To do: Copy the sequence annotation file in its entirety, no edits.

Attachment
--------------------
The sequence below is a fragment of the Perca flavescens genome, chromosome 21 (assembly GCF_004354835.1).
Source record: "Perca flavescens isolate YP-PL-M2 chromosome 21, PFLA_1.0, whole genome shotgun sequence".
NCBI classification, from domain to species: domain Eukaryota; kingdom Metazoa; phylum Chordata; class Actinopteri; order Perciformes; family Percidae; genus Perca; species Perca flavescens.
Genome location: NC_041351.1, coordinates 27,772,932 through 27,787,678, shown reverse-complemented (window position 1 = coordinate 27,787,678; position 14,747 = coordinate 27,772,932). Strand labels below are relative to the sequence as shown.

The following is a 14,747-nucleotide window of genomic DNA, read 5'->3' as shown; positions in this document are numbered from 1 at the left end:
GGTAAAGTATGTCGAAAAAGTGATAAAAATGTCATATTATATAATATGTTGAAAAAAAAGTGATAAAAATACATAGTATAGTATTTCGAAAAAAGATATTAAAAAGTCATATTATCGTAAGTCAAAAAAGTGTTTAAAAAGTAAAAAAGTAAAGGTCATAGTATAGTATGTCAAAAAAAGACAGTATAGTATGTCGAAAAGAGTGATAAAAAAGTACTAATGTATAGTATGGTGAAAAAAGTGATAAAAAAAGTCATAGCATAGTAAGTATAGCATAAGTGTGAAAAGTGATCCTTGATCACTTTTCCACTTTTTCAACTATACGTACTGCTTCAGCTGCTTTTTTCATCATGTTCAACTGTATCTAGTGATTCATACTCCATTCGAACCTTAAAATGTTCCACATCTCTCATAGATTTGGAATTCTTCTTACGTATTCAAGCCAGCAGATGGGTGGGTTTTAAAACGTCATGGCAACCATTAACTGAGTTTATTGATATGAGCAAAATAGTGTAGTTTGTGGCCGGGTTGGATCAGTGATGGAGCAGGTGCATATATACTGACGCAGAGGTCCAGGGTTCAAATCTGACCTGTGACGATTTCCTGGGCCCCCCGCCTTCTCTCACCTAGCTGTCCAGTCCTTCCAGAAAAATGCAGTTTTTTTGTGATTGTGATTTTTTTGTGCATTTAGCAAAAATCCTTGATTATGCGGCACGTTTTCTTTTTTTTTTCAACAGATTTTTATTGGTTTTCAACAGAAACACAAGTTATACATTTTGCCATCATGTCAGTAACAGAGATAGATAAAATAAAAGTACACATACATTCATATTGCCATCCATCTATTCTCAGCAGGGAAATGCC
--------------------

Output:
The sequence below is a fragment of the Perca flavescens genome, chromosome 21 (assembly GCF_004354835.1).
Source record: "Perca flavescens isolate YP-PL-M2 chromosome 21, PFLA_1.0, whole genome shotgun sequence".
NCBI classification, from domain to species: domain Eukaryota; kingdom Metazoa; phylum Chordata; class Actinopteri; order Perciformes; family Percidae; genus Perca; species Perca flavescens.
Genome location: NC_041351.1, coordinates 27,772,932 through 27,787,678, shown reverse-complemented (window position 1 = coordinate 27,787,678; position 14,747 = coordinate 27,772,932). Strand labels below are relative to the sequence as shown.

The following is a 14,747-nucleotide window of genomic DNA, read 5'->3' as shown; positions in this document are numbered from 1 at the left end:
GGTAAAGTATGTCGAAAAAGTGATAAAAATGTCATATTATATAATATGTTGAAAAAAAAGTGATAAAAATACATAGTATAGTATTTCGAAAAAAGATATTAAAAAGTCATATTATCGTAAGTCAAAAAAGTGTTTAAAAAGTAAAAAAGTAAAGGTCATAGTATAGTATGTCAAAAAAAGACAGTATAGTATGTCGAAAAGAGTGATAAAAAAGTACTAATGTATAGTATGGTGAAAAAAGTGATAAAAAAAGTCATAGCATAGTAAGTATAGCATAAGTGTGAAAAGTGATCCTTGATCACTTTTCCACTTTTTCAACTATACGTACTGCTTCAGCTGCTTTTTTCATCATGTTCAACTGTATCTAGTGATTCATACTCCATTCGAACCTTAAAATGTTCCACATCTCTCATAGATTTGGAATTCTTCTTACGTATTCAAGCCAGCAGATGGGTGGGTTTTAAAACGTCATGGCAACCATTAACTGAGTTTATTGATATGAGCAAAATAGTGTAGTTTGTGGCCGGGTTGGATCAGTGATGGAGCAGGTGCATATATACTGACGCAGAGGTCCAGGGTTCAAATCTGACCTGTGACGATTTCCTGGGCCCCCCGCCTTCTCTCACCTAGCTGTCCAGTCCTTCCAGAAAAATGCAGTTTTTTTGTGATTGTGATTTTTTTGTGCATTTAGCAAAAATCCTTGATTATGCGGCACGTTTTCTTTTTTTTTTCAACAGATTTTTATTGGTTTTCAACAGAAACACAAGTTATACATTTTGCCATCATGTCAGTAACAGAGATAGATAAAATAAAAGTACACATACATTCATATTGCCATCCATCTATTCTCAGCAGGGAAATGCC